Dickens’ 1838 tale of a forlorn orphan, as everyone knows, begins as a social commentary about poverty in Victorian England. Nor do I doubt the truth of many of his complaints. We have documentation of the early industrial horrors that Dickens bewailed, although our reading of the evidence is often distorted. For example, the abject poverty that we equate with Dickens’ era was far worse in the 18th century. As for the Poor Laws, which the author justifiably excoriates, they were early welfare statist measures that had been around since the time of Elizabeth I, following the suppression of the monasteries that long provided private care for the indigent.
But I want to move beyond the question of “social justice” (which always strikes me as an inapt term) to the question of justice, plain and simple. Oliver Twist is at heart a drama of good and evil, of transgression and retribution, that we see played out in the career of the murderous Bill Sikes and his master-in-crime Fagin. Yet it is confusion about such things which lies at the heart of our modern ethical disorder.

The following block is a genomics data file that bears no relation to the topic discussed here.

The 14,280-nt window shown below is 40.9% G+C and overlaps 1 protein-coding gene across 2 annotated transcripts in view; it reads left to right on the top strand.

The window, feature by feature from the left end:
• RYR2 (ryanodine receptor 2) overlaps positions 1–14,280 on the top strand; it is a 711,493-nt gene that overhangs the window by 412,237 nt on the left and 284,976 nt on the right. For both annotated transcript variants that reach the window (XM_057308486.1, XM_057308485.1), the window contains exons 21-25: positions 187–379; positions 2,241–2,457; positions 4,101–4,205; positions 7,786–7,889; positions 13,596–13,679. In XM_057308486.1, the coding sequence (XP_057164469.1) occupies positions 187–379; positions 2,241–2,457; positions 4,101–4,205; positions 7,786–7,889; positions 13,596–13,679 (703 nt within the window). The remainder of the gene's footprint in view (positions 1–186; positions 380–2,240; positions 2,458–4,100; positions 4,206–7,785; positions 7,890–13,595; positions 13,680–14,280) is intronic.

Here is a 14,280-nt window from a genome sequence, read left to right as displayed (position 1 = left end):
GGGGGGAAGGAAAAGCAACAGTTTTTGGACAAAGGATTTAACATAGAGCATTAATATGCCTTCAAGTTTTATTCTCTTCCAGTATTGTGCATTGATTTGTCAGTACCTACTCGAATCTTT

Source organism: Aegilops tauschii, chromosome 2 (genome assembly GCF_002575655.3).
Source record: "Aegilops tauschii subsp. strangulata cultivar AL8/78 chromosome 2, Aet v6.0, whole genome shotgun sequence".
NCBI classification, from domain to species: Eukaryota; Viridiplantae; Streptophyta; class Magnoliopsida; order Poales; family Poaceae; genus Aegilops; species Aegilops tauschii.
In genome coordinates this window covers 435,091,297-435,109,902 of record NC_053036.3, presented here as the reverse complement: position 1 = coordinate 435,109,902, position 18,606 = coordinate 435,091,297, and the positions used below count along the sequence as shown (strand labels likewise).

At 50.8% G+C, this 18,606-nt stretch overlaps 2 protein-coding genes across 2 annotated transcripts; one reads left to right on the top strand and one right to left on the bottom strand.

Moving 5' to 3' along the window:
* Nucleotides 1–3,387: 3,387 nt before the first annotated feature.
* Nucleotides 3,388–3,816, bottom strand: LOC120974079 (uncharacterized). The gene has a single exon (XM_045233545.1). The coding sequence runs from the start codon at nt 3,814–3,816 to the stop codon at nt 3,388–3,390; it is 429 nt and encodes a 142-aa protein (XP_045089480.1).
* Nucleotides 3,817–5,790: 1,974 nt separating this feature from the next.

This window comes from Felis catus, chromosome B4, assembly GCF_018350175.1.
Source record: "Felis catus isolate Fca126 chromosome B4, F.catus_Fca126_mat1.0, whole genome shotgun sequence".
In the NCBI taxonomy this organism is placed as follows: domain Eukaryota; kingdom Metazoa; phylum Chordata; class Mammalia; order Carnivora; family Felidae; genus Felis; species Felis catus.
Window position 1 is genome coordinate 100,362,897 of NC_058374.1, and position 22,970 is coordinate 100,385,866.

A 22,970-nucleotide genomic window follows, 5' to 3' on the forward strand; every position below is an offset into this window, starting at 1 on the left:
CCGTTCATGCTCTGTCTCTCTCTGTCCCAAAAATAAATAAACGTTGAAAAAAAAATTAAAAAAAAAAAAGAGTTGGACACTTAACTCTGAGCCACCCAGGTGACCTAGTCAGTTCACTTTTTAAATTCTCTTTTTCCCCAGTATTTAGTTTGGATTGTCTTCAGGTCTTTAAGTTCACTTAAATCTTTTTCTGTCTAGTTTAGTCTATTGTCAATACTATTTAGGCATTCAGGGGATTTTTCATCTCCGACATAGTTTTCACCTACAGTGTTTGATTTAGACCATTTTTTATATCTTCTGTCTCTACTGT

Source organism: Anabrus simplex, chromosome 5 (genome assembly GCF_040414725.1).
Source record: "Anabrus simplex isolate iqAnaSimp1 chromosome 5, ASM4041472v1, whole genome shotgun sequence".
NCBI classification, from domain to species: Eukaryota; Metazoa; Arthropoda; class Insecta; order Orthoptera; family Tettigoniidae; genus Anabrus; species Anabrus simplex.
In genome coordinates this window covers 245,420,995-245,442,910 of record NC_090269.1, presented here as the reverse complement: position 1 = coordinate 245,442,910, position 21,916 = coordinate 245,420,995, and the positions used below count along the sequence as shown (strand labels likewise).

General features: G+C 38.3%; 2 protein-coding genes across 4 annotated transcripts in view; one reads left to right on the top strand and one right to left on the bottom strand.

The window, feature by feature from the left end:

At one point Dickens describes how the young Oliver spends his time reading a shocking “true crime” book while cooped up in Fagin’s house:
It was a history of the lives and trials of great criminals; and the pages were soiled and thumbed with use. Here, he read of dreadful crimes that made the blood run cold; of secret murders that had been committed by the lonely wayside; of bodies hidden from the eye of man in deep pits and wells: which would not keep them down, deep as they were, but had yielded them up at last, after many years, and so maddened the murderers with the sight, that in their horror they had confessed their guilt, and yelled for the gibbet to end their agony.
This view of the consciense haunted by its own deeds is rooted in a solid understanding of psychology. It does not try to escape the existential facts of our being—e.g., how our bad actions must ultimately be set aright in our own souls and in society as a whole.
While Dickens opposed public executions as gruesome spectacles, along with other forms of unnecessary cruelty and harshness, he had no qualms about capital punishment. I’ve always felt that opposition to the death penalty was due to an unfair bias towards offenders which undermines our sense of outrage at crimes against the innocent. By contrast, it is the metaphysical notion of innocence which lies at the heart of true justice and this no doubt accounts for the enduring appeal of a story like Oliver Twist.